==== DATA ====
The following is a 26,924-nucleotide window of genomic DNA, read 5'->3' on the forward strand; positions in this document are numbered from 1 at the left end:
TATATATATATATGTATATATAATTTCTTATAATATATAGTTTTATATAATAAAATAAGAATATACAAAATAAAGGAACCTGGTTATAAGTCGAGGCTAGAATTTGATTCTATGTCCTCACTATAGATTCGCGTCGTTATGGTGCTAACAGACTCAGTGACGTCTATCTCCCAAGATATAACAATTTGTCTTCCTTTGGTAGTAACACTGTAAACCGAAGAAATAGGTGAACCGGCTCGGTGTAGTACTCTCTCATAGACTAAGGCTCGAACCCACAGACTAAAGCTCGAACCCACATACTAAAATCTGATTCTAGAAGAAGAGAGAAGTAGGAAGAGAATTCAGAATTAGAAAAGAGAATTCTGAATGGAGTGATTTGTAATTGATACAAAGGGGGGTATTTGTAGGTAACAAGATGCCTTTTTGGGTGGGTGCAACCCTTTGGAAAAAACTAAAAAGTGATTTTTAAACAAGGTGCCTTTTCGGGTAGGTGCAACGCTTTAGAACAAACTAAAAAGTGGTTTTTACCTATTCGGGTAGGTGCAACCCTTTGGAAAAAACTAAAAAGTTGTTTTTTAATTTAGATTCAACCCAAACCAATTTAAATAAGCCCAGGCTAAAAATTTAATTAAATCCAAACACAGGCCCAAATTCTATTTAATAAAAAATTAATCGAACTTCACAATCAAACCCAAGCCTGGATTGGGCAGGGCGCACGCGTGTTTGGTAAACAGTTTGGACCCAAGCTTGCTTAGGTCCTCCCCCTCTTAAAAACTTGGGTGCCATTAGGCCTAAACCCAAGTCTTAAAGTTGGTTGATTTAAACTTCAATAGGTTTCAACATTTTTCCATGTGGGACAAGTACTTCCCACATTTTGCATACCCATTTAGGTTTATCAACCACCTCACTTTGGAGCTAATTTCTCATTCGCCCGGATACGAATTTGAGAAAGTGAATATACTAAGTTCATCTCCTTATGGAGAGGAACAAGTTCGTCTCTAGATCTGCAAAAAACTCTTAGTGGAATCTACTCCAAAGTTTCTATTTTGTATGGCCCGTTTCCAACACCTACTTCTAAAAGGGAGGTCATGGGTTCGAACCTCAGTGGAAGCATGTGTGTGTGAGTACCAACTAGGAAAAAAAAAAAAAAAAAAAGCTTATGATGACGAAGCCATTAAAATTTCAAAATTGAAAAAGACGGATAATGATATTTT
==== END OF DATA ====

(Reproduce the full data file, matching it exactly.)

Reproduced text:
The following is a 26,924-nucleotide window of genomic DNA, read 5'->3' on the forward strand; positions in this document are numbered from 1 at the left end:
TATATATATATATGTATATATAATTTCTTATAATATATAGTTTTATATAATAAAATAAGAATATACAAAATAAAGGAACCTGGTTATAAGTCGAGGCTAGAATTTGATTCTATGTCCTCACTATAGATTCGCGTCGTTATGGTGCTAACAGACTCAGTGACGTCTATCTCCCAAGATATAACAATTTGTCTTCCTTTGGTAGTAACACTGTAAACCGAAGAAATAGGTGAACCGGCTCGGTGTAGTACTCTCTCATAGACTAAGGCTCGAACCCACAGACTAAAGCTCGAACCCACATACTAAAATCTGATTCTAGAAGAAGAGAGAAGTAGGAAGAGAATTCAGAATTAGAAAAGAGAATTCTGAATGGAGTGATTTGTAATTGATACAAAGGGGGGTATTTGTAGGTAACAAGATGCCTTTTTGGGTGGGTGCAACCCTTTGGAAAAAACTAAAAAGTGATTTTTAAACAAGGTGCCTTTTCGGGTAGGTGCAACGCTTTAGAACAAACTAAAAAGTGGTTTTTACCTATTCGGGTAGGTGCAACCCTTTGGAAAAAACTAAAAAGTTGTTTTTTAATTTAGATTCAACCCAAACCAATTTAAATAAGCCCAGGCTAAAAATTTAATTAAATCCAAACACAGGCCCAAATTCTATTTAATAAAAAATTAATCGAACTTCACAATCAAACCCAAGCCTGGATTGGGCAGGGCGCACGCGTGTTTGGTAAACAGTTTGGACCCAAGCTTGCTTAGGTCCTCCCCCTCTTAAAAACTTGGGTGCCATTAGGCCTAAACCCAAGTCTTAAAGTTGGTTGATTTAAACTTCAATAGGTTTCAACATTTTTCCATGTGGGACAAGTACTTCCCACATTTTGCATACCCATTTAGGTTTATCAACCACCTCACTTTGGAGCTAATTTCTCATTCGCCCGGATACGAATTTGAGAAAGTGAATATACTAAGTTCATCTCCTTATGGAGAGGAACAAGTTCGTCTCTAGATCTGCAAAAAACTCTTAGTGGAATCTACTCCAAAGTTTCTATTTTGTATGGCCCGTTTCCAACACCTACTTCTAAAAGGGAGGTCATGGGTTCGAACCTCAGTGGAAGCATGTGTGTGTGAGTACCAACTAGGAAAAAAAAAAAAAAAAAAAGCTTATGATGACGAAGCCATTAAAATTTCAAAATTGAAAAAGACGGATAATGATATTTT